While this is perfectly reasonable regarding a nation’s immediate borders, the laws can and have been bent to meet a nation’s needs in a variety of ways. For example, Chile and Peru claim their territorial waters reach as far as their continental shelf: an area of submerged land still connected to the continent with relatively shallow waters, which lies directly before the much deeper ocean floor- much like the steps leading to a deeper swimming pool. This gives these nations an additional 370 kilometers of offshore territory, and more importantly, access and ownership to natural resources such as oil and gas.

Similarly, Russia has made claims that an ocean ridge on its northern coast stretches into the Arctic circle, allowing them to lay claim to the huge reserves of oil and gas estimated at $2 billion, which for millennia had been protected from mankind due to the difficulty in its extraction due to harsh weather conditions in the Arctic. With global warming melting these obstacles to harvesting, Russia has staked its claim to the Arctic seafloor, in the form of a Russian flag being planted by a miniature submarine on the North Pole seabed. This region of the world is very susceptible to ecological harm and any type of oil extraction poses as a serious threat to the climate and wildlife of the region. The indigenous Saami tribe of the area are threatened from the potential claim, with their culture and livelihoods at stake.

Colonial Claims

France’s territorial waters are the largest of any nation with nearly 10,760,500 km2 under the 5th republic’s governance. This initially seems odd, given the size of France (643,801 km2), but taking a look at the country’s colonial history gives an explanation. The embers of a once great French Empire lay scattered across the globe in the form of small inhabited islands, archipelagos and atolls stretching from la France métropolitaine to Réunion Island in the Indian Ocean, further still to Antarctica and across to the Caribbean islands of the French West Indies.  While many of these once subjugated islands were granted independence, many still belong to France, leading to a situation where France’s longest land border lies not with Belgium or Germany, but rather between French Guiana and Brazil, 7,216 kilometers from Paris. These satellite dominions give France a global presence in terms of military activity and natural resource exploitation. The huge swathes of ocean associated with these areas also gives great opportunity to the French fishing industry.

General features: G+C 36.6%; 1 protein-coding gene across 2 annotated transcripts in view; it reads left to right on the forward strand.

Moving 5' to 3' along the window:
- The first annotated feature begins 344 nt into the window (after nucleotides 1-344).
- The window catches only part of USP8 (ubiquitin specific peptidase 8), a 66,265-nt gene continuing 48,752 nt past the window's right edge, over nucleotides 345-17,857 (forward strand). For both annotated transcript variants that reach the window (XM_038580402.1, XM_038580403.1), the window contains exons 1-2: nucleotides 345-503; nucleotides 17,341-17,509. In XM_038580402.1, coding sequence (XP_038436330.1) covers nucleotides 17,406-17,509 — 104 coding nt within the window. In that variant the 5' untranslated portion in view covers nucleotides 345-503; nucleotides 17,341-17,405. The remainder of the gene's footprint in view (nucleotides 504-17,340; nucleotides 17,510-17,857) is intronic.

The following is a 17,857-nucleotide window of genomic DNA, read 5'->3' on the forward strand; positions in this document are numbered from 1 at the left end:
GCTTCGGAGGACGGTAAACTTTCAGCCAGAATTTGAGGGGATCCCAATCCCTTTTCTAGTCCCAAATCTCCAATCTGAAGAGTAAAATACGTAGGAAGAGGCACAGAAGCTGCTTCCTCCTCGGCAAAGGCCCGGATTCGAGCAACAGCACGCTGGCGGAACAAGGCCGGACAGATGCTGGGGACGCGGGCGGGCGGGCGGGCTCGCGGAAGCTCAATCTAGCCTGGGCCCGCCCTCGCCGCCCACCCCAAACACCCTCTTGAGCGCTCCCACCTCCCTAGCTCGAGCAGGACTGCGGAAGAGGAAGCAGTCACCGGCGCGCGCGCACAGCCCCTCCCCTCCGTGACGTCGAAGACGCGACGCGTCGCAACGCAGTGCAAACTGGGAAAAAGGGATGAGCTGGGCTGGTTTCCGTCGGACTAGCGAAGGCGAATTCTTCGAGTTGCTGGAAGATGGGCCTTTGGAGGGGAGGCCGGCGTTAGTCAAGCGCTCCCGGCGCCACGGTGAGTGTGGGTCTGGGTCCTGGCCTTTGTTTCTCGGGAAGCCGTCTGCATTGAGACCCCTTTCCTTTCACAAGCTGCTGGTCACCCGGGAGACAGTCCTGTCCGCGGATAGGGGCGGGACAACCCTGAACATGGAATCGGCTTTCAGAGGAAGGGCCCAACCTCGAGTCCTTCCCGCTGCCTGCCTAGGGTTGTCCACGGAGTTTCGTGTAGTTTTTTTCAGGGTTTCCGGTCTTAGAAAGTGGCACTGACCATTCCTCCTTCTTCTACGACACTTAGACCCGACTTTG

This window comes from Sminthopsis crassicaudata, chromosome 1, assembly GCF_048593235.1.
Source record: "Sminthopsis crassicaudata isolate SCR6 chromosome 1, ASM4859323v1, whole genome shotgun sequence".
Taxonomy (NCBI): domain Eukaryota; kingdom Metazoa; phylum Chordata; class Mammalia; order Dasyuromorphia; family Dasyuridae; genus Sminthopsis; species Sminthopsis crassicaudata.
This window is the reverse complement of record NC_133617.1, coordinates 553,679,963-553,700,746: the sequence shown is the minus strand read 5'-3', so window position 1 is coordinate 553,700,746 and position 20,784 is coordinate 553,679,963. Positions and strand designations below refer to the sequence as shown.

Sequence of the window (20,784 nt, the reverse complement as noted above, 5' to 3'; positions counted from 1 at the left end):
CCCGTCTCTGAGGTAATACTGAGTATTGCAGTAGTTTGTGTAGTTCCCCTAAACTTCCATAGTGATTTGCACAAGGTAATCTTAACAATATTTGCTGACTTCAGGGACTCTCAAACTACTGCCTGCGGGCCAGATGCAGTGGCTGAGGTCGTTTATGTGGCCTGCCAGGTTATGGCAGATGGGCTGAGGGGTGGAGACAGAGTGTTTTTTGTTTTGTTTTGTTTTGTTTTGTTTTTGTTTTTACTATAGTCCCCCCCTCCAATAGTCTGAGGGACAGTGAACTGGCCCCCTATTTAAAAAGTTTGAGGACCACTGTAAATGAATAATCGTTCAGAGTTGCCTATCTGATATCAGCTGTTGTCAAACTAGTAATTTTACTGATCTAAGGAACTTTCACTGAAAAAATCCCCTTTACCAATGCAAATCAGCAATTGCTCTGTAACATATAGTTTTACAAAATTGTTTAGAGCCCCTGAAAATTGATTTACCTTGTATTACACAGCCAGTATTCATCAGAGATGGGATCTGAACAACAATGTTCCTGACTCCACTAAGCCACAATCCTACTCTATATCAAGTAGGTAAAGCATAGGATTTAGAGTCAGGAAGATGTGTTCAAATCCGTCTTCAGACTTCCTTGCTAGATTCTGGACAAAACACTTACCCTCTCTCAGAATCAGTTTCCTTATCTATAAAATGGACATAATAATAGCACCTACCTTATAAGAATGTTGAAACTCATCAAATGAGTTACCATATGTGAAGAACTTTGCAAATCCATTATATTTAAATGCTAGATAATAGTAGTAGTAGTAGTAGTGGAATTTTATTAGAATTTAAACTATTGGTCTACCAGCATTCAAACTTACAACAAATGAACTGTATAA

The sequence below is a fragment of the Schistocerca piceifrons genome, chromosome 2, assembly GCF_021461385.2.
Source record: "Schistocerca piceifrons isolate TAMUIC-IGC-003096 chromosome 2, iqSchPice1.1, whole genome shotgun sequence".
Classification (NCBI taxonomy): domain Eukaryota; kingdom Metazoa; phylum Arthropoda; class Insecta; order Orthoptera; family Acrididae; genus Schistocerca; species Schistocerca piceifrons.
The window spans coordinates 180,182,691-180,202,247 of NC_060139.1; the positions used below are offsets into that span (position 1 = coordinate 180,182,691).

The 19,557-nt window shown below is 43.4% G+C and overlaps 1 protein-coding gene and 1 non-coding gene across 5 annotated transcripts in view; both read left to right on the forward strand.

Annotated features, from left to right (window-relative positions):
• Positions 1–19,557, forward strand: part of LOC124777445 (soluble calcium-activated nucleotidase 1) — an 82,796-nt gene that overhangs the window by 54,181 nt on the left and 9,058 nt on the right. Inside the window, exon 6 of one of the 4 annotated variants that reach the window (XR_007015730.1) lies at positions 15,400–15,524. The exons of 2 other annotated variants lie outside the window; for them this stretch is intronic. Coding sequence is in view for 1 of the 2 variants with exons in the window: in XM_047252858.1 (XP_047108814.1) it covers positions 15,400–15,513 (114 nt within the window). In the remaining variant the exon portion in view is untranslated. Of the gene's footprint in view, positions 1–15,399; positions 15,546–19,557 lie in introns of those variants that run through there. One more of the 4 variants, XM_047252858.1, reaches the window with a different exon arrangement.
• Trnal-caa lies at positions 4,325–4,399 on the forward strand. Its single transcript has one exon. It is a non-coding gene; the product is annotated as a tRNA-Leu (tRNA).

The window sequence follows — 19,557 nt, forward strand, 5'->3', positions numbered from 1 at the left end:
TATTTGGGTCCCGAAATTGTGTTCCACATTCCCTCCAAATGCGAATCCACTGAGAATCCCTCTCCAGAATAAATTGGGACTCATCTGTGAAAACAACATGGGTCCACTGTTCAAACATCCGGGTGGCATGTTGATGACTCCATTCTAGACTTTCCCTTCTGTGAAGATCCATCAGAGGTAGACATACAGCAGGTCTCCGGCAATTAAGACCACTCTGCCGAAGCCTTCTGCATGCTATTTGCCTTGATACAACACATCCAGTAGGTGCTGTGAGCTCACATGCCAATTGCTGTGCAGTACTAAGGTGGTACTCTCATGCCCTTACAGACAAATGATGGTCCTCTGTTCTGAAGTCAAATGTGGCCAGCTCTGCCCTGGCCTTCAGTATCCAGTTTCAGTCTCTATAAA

Chinese Island Construction

China has come under fire recently due to its decision to engage in “island-building” in the south China sea in order to bolster its territorial claims. China has built on sandbanks and small uninhabited islands in the region, transforming them from scraps of land into military installations, strengthening its presence in the area. While China isn’t the first to engage in such practices in the region, the rate at which it is aggressively pursuing this course is a cause of concern for many parties. A third of the word’s trade flows through the South China Sea. With China having the potential to effectively control this trade route, many states fear that sanctions may be imposed, and restricted movements enforced by the Chinese government. The actions would cripple industry and business within their respective economies.

How A Small Island Can Play A Huge Role

While the points above highlight the role these island outcrops can play, one could still be forgiven for questioning how important a small island may be on a world-wide scale. One can look toward the small island chain of French Polynesia. The micro-state only possesses a population of 270,000. With the main industries consisting of agriculture and handicrafts, it’s clear that it is far from an industrial powerhouse. However, the importance of French Polynesia is best highlighted in terms of its waters, whose combined area exceeds 4.7 million kilometers2. For context, this is comparable to the entire landmass of the European union.